Within Six Sigma are a few methods that most practitioners will follow. Of course, everyone requires different outcomes from their process improvements and thus will use different sets and combinations of methods and tools. However, Six Sigma has one key underlining task that almost every organization strives for – reducing waste. This can range from having too many parts for your production line to long assembly times. To combat this, Six Sigma offers the Lean methodology to help measure and reduce your process waste level.
Types of Waste
For Lean Six Sigma, there are two definitions for “wastage”. First, it can be necessary for a system to function normally. Second, it can be unnecessary for a system to function normally. Regardless of your organization’s definition of waste, you can use Lean Six Sigma to measure and analyze it critically. Taiichi Ohno, one of Toyota’s Production System leaders identifies a total of seven different types of unnecessary waste.
- Transportation – parts and materials that move in between processes.
- Motion – movement of parts and personnel.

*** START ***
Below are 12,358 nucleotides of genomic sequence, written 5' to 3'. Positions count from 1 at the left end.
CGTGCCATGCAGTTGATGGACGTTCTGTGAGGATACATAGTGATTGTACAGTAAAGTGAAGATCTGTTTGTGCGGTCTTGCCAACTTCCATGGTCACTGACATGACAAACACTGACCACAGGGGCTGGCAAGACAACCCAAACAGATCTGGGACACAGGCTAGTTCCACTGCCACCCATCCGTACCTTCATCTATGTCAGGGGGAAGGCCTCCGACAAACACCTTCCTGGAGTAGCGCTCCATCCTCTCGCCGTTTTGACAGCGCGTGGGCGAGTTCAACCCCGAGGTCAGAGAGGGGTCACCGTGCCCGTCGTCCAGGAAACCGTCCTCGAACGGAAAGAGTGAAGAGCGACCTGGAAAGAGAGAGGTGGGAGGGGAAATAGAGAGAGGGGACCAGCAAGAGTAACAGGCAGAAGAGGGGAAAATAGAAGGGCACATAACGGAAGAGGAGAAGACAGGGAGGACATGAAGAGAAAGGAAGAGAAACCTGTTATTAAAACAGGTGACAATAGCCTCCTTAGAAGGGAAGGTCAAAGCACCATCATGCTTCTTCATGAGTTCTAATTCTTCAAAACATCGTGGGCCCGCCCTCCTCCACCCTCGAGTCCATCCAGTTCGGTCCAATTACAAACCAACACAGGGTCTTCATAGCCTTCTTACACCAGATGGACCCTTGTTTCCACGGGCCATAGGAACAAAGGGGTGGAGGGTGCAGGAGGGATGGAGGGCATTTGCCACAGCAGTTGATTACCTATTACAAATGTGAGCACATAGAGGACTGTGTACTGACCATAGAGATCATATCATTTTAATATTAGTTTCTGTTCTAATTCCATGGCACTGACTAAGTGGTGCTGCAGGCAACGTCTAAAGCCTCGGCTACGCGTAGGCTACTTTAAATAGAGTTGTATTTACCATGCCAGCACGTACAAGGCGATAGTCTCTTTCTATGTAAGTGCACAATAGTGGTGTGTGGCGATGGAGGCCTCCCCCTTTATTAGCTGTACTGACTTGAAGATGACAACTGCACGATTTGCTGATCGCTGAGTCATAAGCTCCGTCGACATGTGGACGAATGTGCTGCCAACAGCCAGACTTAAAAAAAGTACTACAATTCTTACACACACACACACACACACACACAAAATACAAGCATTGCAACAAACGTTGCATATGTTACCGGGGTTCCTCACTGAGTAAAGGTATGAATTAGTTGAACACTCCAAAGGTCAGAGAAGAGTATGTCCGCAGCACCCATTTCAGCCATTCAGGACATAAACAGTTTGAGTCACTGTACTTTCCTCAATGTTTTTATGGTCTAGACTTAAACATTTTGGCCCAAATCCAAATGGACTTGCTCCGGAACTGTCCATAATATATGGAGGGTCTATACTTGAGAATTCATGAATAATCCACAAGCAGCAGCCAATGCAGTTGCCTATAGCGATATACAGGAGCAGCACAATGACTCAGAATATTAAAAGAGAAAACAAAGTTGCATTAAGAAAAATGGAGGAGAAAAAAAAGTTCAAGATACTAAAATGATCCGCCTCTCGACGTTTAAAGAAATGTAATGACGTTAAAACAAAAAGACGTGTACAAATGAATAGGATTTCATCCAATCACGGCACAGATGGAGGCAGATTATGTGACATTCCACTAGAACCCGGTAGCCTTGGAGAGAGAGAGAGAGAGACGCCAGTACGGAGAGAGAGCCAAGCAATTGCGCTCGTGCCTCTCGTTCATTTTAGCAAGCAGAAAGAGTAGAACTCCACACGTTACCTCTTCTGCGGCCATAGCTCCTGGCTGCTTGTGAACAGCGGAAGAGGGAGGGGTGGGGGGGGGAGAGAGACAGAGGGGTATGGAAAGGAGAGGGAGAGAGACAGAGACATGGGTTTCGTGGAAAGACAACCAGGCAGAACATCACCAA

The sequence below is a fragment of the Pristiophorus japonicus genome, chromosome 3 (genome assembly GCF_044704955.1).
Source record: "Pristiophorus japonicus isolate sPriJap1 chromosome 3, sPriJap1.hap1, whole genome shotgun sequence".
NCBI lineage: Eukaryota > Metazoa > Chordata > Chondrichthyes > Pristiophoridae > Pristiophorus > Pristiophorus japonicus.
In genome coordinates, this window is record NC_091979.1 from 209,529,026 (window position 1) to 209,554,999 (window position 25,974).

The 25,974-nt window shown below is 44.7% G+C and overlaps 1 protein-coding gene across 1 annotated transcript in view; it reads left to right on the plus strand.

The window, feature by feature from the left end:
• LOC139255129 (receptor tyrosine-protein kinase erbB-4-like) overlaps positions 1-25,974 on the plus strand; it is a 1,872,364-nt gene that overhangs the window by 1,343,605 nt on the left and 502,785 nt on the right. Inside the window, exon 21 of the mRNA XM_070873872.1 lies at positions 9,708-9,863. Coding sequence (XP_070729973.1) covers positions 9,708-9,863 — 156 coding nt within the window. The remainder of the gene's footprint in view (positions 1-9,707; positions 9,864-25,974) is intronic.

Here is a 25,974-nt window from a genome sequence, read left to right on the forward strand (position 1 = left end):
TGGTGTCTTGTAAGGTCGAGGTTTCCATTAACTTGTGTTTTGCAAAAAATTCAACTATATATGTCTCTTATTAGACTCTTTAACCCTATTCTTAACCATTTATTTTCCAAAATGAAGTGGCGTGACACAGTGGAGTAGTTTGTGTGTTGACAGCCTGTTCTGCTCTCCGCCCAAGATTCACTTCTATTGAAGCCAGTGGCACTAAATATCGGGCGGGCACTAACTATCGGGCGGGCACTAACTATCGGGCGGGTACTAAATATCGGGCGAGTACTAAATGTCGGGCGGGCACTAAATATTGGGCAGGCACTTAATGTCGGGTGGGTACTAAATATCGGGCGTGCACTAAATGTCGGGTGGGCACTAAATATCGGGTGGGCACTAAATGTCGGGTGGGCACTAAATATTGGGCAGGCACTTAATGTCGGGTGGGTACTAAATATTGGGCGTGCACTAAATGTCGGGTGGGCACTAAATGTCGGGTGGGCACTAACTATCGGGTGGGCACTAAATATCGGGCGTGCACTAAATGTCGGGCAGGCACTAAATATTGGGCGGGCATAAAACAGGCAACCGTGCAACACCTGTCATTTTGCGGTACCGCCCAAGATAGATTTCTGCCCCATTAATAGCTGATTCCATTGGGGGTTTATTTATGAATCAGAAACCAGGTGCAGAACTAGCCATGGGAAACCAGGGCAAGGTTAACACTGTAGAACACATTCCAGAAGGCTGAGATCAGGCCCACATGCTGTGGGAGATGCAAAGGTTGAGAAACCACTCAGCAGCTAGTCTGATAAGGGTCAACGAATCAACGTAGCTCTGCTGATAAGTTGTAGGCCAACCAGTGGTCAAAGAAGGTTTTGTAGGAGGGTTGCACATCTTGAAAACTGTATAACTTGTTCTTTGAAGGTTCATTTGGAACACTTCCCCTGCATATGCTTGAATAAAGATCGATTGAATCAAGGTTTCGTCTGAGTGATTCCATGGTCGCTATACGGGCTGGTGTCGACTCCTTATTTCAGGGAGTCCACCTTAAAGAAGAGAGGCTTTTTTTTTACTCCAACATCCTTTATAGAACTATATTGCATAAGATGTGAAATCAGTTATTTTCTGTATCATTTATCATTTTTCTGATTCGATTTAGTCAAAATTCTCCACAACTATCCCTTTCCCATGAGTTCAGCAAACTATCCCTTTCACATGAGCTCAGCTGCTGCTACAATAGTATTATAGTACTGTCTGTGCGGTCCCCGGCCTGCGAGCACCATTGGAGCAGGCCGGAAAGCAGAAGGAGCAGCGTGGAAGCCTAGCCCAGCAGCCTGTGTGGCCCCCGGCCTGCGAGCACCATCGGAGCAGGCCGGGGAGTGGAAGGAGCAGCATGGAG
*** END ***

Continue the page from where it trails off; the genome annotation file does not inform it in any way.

- Inventory – any excess of materials, work-in-progress, or finished products that do not add value.
- Waiting – this refers to people, parts, or products that must wait for a process to be complete.
- Over-production – when you produce more products faster than customers demand.
- Over-processing – all work that is being performed outside of customer requirements.
- Defects – products that are being manufactured that customers would reject.
As you can see, there are many areas where you may be producing waste in your business processes without you even knowing! Lean Six Sigma aims to help reduce and minimize your production waste by measuring each individual process. Although this may be time-consuming compared to other methods, this is the most effective way to reduce your overall waste. First, you must decide which processes you want to measure. Then, for each process, you will need a metric to measure. These metrics can vary, depending if you’re measuring transportation, inventory, defects, or any of the seven types of unnecessary waste. You must collect and log data manually by carefully observing each process for a specific amount of time.
Using Your Data
Now that you have your data, it’s time to analyze it. When looking to reduce your process waste level, you should have a clear goal in mind. Do you wish to decrease your transportation time? Do you want to produce only the exact number of products that customers will want? You end goal will help determine what your data set means. Although numbers alone will not mean much, your data set allows you to find trends and detect sources of problems. For example, if you notice that one process requires three times the amount of time that the preceding system, your goal is to decrease the process’ time requirements. Having both an understanding of Lean Six Sigma with basic data analysis will help you reduce your overall process waste level.